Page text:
Tag Archives: “Beware: Artistry Kills”

Be Aware: Journaling Helps You


I wrote a piece last week titled “Beware: Artistry Kills.” Well, now I’m here to turn things around. Of what do I speak?

“There is research out of U.C Davis showing that just writing for a few minutes each day about things that you’re grateful for can dramatically boost your happiness and wellbeing.”

There was a piece in the Daily Informator recently called “A psychologist explains the best way to rewire your brain to let go of negative thoughts” in which social psychologist Alison Ledgerwood discusses the empirical proof that we as humans have a natural inclination to veer towards the negative, even when presented with positive information that overwhelms the negative.

You can watch the TEDx talk by clicking on the above link, but essentially Ms. Ledgerwood conducted an experiment and showed that we suck. Okay, I may be oversimplifying the results. But the point, I think, is that negative thoughts beget more negative thoughts, while positive thoughts can easily be turned to negative thoughts; unfortunately for us, it’s much harder to go from negative thoughts to positive ones.

Although that doesn’t seem like rocket science, her point is that it’s an instinctual trait (so don’t blame yourself for doing it), meaning the only way to make things better is to work at it. And the key? Writing, of course!

She suggests that everyone, but especially people who struggle with negative thoughts on a regular basis, start a gratitude journal. The formula is quite simple: Jot down a thing or two about what you feel grateful for, and try to remember those things as you navigate your way through/around your day.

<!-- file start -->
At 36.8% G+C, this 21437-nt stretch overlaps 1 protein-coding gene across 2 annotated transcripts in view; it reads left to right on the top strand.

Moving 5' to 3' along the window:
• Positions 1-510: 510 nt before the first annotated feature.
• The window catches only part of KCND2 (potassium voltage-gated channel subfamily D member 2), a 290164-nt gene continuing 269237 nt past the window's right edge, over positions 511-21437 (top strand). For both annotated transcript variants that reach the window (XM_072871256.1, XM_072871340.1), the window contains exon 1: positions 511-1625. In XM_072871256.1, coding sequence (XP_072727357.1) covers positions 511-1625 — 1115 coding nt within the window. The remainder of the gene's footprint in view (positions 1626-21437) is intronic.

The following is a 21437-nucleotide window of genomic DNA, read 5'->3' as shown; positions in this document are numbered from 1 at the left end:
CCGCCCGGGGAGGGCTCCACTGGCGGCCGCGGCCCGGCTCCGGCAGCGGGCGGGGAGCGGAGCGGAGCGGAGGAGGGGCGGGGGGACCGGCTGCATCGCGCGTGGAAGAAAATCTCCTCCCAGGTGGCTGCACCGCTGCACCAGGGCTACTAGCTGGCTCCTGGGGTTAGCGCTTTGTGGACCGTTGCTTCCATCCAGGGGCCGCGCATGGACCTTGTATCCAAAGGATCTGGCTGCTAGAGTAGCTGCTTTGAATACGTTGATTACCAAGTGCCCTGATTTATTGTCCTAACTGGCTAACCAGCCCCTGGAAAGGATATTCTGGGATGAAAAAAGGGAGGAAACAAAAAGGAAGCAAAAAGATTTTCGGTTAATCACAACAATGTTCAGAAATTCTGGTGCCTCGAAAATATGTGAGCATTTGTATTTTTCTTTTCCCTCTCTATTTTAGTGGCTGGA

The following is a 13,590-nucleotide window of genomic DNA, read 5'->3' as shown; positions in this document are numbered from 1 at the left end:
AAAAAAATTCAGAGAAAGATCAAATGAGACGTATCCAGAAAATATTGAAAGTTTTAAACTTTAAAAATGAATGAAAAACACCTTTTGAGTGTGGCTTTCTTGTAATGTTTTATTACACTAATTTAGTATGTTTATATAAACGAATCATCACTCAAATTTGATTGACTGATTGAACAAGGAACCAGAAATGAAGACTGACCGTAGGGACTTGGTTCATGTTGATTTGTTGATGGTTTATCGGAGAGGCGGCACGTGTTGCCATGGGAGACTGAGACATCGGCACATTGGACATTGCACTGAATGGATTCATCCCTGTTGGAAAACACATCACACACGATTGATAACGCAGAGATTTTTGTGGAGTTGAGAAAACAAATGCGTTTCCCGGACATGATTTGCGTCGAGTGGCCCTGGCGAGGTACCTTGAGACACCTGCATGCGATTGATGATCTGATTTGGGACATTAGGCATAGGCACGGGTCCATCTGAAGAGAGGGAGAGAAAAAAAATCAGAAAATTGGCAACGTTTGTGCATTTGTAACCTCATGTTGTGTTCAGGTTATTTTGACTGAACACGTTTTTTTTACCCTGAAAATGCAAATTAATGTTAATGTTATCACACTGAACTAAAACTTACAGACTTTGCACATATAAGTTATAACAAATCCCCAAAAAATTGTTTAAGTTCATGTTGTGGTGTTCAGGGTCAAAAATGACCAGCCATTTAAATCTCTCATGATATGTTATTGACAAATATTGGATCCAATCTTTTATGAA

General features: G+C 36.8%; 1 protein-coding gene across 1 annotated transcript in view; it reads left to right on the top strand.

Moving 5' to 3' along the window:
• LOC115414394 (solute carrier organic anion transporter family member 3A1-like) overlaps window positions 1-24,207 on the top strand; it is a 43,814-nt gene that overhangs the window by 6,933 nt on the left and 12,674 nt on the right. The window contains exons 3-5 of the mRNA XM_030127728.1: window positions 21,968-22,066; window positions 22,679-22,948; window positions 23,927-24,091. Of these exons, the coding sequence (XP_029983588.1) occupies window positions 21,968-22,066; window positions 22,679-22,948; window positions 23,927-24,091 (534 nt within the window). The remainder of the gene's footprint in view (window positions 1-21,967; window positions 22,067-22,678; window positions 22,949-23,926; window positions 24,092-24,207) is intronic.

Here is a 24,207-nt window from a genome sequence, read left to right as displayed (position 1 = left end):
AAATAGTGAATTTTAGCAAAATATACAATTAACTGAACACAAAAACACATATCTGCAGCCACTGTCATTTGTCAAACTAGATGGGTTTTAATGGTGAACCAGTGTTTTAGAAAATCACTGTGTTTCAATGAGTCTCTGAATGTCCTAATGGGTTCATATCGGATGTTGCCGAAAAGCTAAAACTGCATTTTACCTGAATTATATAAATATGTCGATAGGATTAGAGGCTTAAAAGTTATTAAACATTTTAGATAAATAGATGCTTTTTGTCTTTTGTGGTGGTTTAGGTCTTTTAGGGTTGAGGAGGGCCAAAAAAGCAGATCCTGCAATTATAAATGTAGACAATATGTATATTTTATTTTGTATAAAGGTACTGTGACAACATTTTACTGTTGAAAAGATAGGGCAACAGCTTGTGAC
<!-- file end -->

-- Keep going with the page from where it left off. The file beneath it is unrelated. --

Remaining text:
So, I’ll get the ball rolling on this one and hopefully inspire at least one other person to do the same thing.

I’m very grateful for all of my friends, but I am especially proud of my friend Maria A., who begins a new chapter of her life journey today. She is returning to her new-old home of Mexico to start the exodus process. After four long years of endless hurricanes (literally), she’s found the strength to be grateful for her own experience and know that it’s time to move on. Where that will take her is still up in the air, though I know she’ll conquer whatever mountains she faces along the way and vanquish any unforeseen demons she encounters. As she likes to say, no matter how challenging the circumstances, “Follow your bliss, yo!”



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The Original Italian (Poet) Stallion

Image result for Giacomo Leopardi

This lonely hill has always
Been dear to me, and this thicket
Which shuts out most of the final
Horizon from view. I sit here,
And gaze, and imagine
The interminable spaces
That stretch away, beyond my mind,
Their uncanny silences, Their profound calms;

It was always dear to me, this solitary hill,
and this hedgerow here, that closes off my view,
from so much of the ultimate horizon.
But sitting here, and watching here,
in thought, I create interminable spaces,
greater than human silences, and deepest
quiet, where the heart barely fails to terrify.

This solitary hill has always been dear to me
And this hedge, which prevents me from seeing most of
The endless horizon.
But when I sit and gaze, I imagine, in my thoughts
Endless spaces beyond the hedge,
An all encompassing silence and a deeply profound quiet,
To the point that my heart is almost overwhelmed.

I’ve always loved this hermit’s hill,
the hedgerow here that mostly hides the view
of where, far off, earth meets the sky.
But sitting, gazing, I can dream
unbounded spaces past that line
and suprahuman silences,
a final depth of quietness,
where for a little while the heart
is not afraid.

Giacomo Leopardi, “L’infinito”

So if you read my last post, “Beware: Artistry Kills,” you’ll be familiar with the name Giacomo Leopardi (1798-1837) now. He’s the smooth-talking operator who wrote himself into the grave through his poetry.

I was curious, though, was his stuff any good? Although I feel more comfortable being Judgy McJudge when it comes to fiction and non-fiction, I always go with my gut when reading poetry. And my sense with this poem is that it’s got a voice and a viewpoint, two critical things every decent artist requires.

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